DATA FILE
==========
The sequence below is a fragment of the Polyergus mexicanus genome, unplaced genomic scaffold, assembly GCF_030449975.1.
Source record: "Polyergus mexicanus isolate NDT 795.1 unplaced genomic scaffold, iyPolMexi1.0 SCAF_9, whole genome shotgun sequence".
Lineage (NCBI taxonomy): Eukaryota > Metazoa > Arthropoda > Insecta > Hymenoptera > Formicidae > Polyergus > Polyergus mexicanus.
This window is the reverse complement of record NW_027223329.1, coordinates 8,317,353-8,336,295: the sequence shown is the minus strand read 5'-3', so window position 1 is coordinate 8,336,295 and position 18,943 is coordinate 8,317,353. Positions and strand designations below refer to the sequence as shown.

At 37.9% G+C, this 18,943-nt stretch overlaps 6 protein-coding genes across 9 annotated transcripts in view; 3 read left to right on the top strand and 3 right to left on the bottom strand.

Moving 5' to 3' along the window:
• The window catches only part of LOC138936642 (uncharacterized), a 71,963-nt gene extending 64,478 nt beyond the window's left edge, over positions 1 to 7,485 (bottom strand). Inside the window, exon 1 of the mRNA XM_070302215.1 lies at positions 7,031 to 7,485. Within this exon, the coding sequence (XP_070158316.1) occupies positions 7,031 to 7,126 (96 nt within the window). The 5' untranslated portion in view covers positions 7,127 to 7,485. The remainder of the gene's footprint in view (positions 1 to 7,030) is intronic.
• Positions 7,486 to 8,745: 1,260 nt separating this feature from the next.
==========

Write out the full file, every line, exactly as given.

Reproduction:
The sequence below is a fragment of the Polyergus mexicanus genome, unplaced genomic scaffold, assembly GCF_030449975.1.
Source record: "Polyergus mexicanus isolate NDT 795.1 unplaced genomic scaffold, iyPolMexi1.0 SCAF_9, whole genome shotgun sequence".
Lineage (NCBI taxonomy): Eukaryota > Metazoa > Arthropoda > Insecta > Hymenoptera > Formicidae > Polyergus > Polyergus mexicanus.
This window is the reverse complement of record NW_027223329.1, coordinates 8,317,353-8,336,295: the sequence shown is the minus strand read 5'-3', so window position 1 is coordinate 8,336,295 and position 18,943 is coordinate 8,317,353. Positions and strand designations below refer to the sequence as shown.

At 37.9% G+C, this 18,943-nt stretch overlaps 6 protein-coding genes across 9 annotated transcripts in view; 3 read left to right on the top strand and 3 right to left on the bottom strand.

Moving 5' to 3' along the window:
• The window catches only part of LOC138936642 (uncharacterized), a 71,963-nt gene extending 64,478 nt beyond the window's left edge, over positions 1 to 7,485 (bottom strand). Inside the window, exon 1 of the mRNA XM_070302215.1 lies at positions 7,031 to 7,485. Within this exon, the coding sequence (XP_070158316.1) occupies positions 7,031 to 7,126 (96 nt within the window). The 5' untranslated portion in view covers positions 7,127 to 7,485. The remainder of the gene's footprint in view (positions 1 to 7,030) is intronic.
• Positions 7,486 to 8,745: 1,260 nt separating this feature from the next.